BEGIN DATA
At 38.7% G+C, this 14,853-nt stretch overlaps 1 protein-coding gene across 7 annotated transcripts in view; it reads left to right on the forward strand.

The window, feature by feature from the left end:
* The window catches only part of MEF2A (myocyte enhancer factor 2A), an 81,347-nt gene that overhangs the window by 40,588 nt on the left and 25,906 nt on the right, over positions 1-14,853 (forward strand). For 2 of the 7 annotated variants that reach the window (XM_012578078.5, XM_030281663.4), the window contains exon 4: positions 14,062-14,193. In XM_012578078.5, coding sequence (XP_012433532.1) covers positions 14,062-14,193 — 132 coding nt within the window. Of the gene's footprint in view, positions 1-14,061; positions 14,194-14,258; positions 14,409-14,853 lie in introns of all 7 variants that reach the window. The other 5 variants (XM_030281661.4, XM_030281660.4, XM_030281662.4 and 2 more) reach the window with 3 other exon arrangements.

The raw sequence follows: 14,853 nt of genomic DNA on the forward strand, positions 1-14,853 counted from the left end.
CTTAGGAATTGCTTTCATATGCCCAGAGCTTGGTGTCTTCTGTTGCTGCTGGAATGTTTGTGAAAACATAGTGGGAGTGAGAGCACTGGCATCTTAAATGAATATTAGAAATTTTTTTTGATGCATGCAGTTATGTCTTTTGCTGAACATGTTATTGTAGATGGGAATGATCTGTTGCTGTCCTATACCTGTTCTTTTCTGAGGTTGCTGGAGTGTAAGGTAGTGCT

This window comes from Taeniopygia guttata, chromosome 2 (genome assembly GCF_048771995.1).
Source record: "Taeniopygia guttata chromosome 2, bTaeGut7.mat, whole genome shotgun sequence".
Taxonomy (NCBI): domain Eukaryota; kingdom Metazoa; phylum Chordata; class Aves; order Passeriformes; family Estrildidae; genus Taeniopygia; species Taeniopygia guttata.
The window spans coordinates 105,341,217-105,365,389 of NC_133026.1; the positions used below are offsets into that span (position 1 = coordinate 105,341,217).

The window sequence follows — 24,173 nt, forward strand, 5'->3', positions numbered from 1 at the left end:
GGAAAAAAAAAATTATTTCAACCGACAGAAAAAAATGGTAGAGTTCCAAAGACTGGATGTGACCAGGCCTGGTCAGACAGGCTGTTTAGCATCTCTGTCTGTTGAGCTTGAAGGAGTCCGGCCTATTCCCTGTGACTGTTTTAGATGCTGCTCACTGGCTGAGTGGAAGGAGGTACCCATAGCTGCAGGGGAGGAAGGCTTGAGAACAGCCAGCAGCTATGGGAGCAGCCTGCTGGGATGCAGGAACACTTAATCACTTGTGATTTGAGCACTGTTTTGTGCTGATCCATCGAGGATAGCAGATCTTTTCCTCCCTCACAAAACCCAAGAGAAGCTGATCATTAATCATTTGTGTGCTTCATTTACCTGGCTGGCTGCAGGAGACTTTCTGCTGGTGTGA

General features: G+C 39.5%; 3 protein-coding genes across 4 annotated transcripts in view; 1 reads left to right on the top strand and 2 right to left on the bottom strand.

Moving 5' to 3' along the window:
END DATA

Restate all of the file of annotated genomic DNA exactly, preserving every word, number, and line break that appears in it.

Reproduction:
At 38.7% G+C, this 14,853-nt stretch overlaps 1 protein-coding gene across 7 annotated transcripts in view; it reads left to right on the forward strand.

The window, feature by feature from the left end:
* The window catches only part of MEF2A (myocyte enhancer factor 2A), an 81,347-nt gene that overhangs the window by 40,588 nt on the left and 25,906 nt on the right, over positions 1-14,853 (forward strand). For 2 of the 7 annotated variants that reach the window (XM_012578078.5, XM_030281663.4), the window contains exon 4: positions 14,062-14,193. In XM_012578078.5, coding sequence (XP_012433532.1) covers positions 14,062-14,193 — 132 coding nt within the window. Of the gene's footprint in view, positions 1-14,061; positions 14,194-14,258; positions 14,409-14,853 lie in introns of all 7 variants that reach the window. The other 5 variants (XM_030281661.4, XM_030281660.4, XM_030281662.4 and 2 more) reach the window with 3 other exon arrangements.

The raw sequence follows: 14,853 nt of genomic DNA on the forward strand, positions 1-14,853 counted from the left end.
CTTAGGAATTGCTTTCATATGCCCAGAGCTTGGTGTCTTCTGTTGCTGCTGGAATGTTTGTGAAAACATAGTGGGAGTGAGAGCACTGGCATCTTAAATGAATATTAGAAATTTTTTTTGATGCATGCAGTTATGTCTTTTGCTGAACATGTTATTGTAGATGGGAATGATCTGTTGCTGTCCTATACCTGTTCTTTTCTGAGGTTGCTGGAGTGTAAGGTAGTGCT

This window comes from Taeniopygia guttata, chromosome 2 (genome assembly GCF_048771995.1).
Source record: "Taeniopygia guttata chromosome 2, bTaeGut7.mat, whole genome shotgun sequence".
Taxonomy (NCBI): domain Eukaryota; kingdom Metazoa; phylum Chordata; class Aves; order Passeriformes; family Estrildidae; genus Taeniopygia; species Taeniopygia guttata.
The window spans coordinates 105,341,217-105,365,389 of NC_133026.1; the positions used below are offsets into that span (position 1 = coordinate 105,341,217).

The window sequence follows — 24,173 nt, forward strand, 5'->3', positions numbered from 1 at the left end:
GGAAAAAAAAAATTATTTCAACCGACAGAAAAAAATGGTAGAGTTCCAAAGACTGGATGTGACCAGGCCTGGTCAGACAGGCTGTTTAGCATCTCTGTCTGTTGAGCTTGAAGGAGTCCGGCCTATTCCCTGTGACTGTTTTAGATGCTGCTCACTGGCTGAGTGGAAGGAGGTACCCATAGCTGCAGGGGAGGAAGGCTTGAGAACAGCCAGCAGCTATGGGAGCAGCCTGCTGGGATGCAGGAACACTTAATCACTTGTGATTTGAGCACTGTTTTGTGCTGATCCATCGAGGATAGCAGATCTTTTCCTCCCTCACAAAACCCAAGAGAAGCTGATCATTAATCATTTGTGTGCTTCATTTACCTGGCTGGCTGCAGGAGACTTTCTGCTGGTGTGA

General features: G+C 39.5%; 3 protein-coding genes across 4 annotated transcripts in view; 1 reads left to right on the top strand and 2 right to left on the bottom strand.

Moving 5' to 3' along the window: